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Thread: rise and raise

  1. Nightmare85's Avatar
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    #1

    rise and raise

    Hello,
    I have problems to see the real difference between these two words.
    As far as I know:
    The sun rises.

    Where do I have to use raise instead of rise?
    Does raise mean I do something?
    I always raise the fun in our classroom.

    Are both blue sentences correct?
    Do you maybe have some examples where I can clearly see the difference?

    I'll try some more examples, though:
    The taxes get raised.
    It may raise a bit aggression.

    Thank you

    Cheers!

  2. Barb_D's Avatar
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    #2

    Re: rise and raise

    If it does it on it's own, it rises.
    If someone acts on it to make it happen, it is raised. Raise will be a transitive verb in all the example I can think of.

    I raise the flag.
    I rise to sing the national anthem.

    Community anger over the issue is rising. (No one is physically making this happen.)
    You raised a good point in your discussion.

    Edit: I seem to remember that what we call self-rising flour in the US is called self-raising flour in the UK, but, but it's a reflexive - it raises itself. This is probably best thought of as an exception.
    I'm not a teacher, but I write for a living. Please don't ask me about 2nd conditionals, but I'm a safe bet for what reads well in (American) English.

  3. Nightmare85's Avatar
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    #3

    Re: rise and raise

    Quote Originally Posted by Barb_D View Post
    If it does it on its own, it rises.


    Thank you!
    So I see that my guess "raise = you do something" is correct.

    I rise to sing the national anthem.
    Although I understand it, it's a bit difficult.
    In this case I also do something (standing up).
    However, I see why it can't be raise...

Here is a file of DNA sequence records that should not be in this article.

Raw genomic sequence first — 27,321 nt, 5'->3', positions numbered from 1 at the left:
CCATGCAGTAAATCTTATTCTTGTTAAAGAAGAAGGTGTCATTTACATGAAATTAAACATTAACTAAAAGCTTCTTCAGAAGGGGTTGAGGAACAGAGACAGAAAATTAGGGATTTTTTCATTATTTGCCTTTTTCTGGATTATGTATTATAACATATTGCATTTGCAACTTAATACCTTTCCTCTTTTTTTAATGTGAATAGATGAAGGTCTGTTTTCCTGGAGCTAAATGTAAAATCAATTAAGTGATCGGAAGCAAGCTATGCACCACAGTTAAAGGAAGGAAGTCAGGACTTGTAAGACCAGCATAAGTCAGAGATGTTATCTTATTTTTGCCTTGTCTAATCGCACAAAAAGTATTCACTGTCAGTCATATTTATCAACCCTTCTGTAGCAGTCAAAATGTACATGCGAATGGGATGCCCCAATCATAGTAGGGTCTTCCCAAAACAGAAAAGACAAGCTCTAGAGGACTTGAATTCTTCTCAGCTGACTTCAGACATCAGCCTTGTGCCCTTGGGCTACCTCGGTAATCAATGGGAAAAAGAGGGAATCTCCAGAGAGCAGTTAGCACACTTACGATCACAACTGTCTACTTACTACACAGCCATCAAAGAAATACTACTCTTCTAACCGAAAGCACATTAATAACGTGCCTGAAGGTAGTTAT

Cheers!

  4. emsr2d2's Avatar
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    #4

    Re: rise and raise

    Quote Originally Posted by Nightmare85 View Post


    Thank you!
    So I see that my guess "raise = you do something" is correct.

    I rise to sing the national anthem.
    Although I understand it, it's a bit difficult.
    In this case I also do something (standing up).
    However, I see why it can't be raise...

    Cheers!
    When you "raise" something, you simply make it higher than it was before. "I raise my hand in class to answer the question". "I raised the baby over my head." "I raised my head a little so I could see more."

    When you "rise", you stand up completely with your entire body.

    "Raise" usually needs a direct object, "rise" doesn't.

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    #5

    Exclamation Re: rise and raise

    Quote Originally Posted by Nightmare85 View Post


    Thank you!
    So I see that my guess "raise = you do something" is correct.

    I rise to sing the national anthem.
    Although I understand it, it's a bit difficult.
    In this case I also do something (standing up).
    However, I see why it can't be raise...

    Cheers!
    Raise and rise are similar in form and meaning but different in grammatical use. Raise is the causative of rise; to raise something is to cause it to rise.
    In India, rise is used as noun to mean increase in salary/pay/standard of living; as:
    After implementation of the recommendations of sixth pay commission all categories employees receive a steep rise in salary.

    However, the dictionary says this is BrE. In AmE it is; a person receives a raise in salary.

  5. emsr2d2's Avatar
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    #6

    Re: rise and raise

    Quote Originally Posted by sarat_106 View Post
    Raise and rise are similar in form and meaning but different in grammatical use. Raise is the causative of rise; to raise something is to cause it to rise.
    In India, rise is used as noun to mean increase in salary/pay/standard of living; as:
    After implementation of the recommendations of sixth pay commission all categories employees receive a steep rise in salary.

    However, the dictionary says this is BrE. In AmE it is; a person receives a raise in salary.
    Yes, when you are talking about a salary, in BrE you go to your boss and "ask for a raise".

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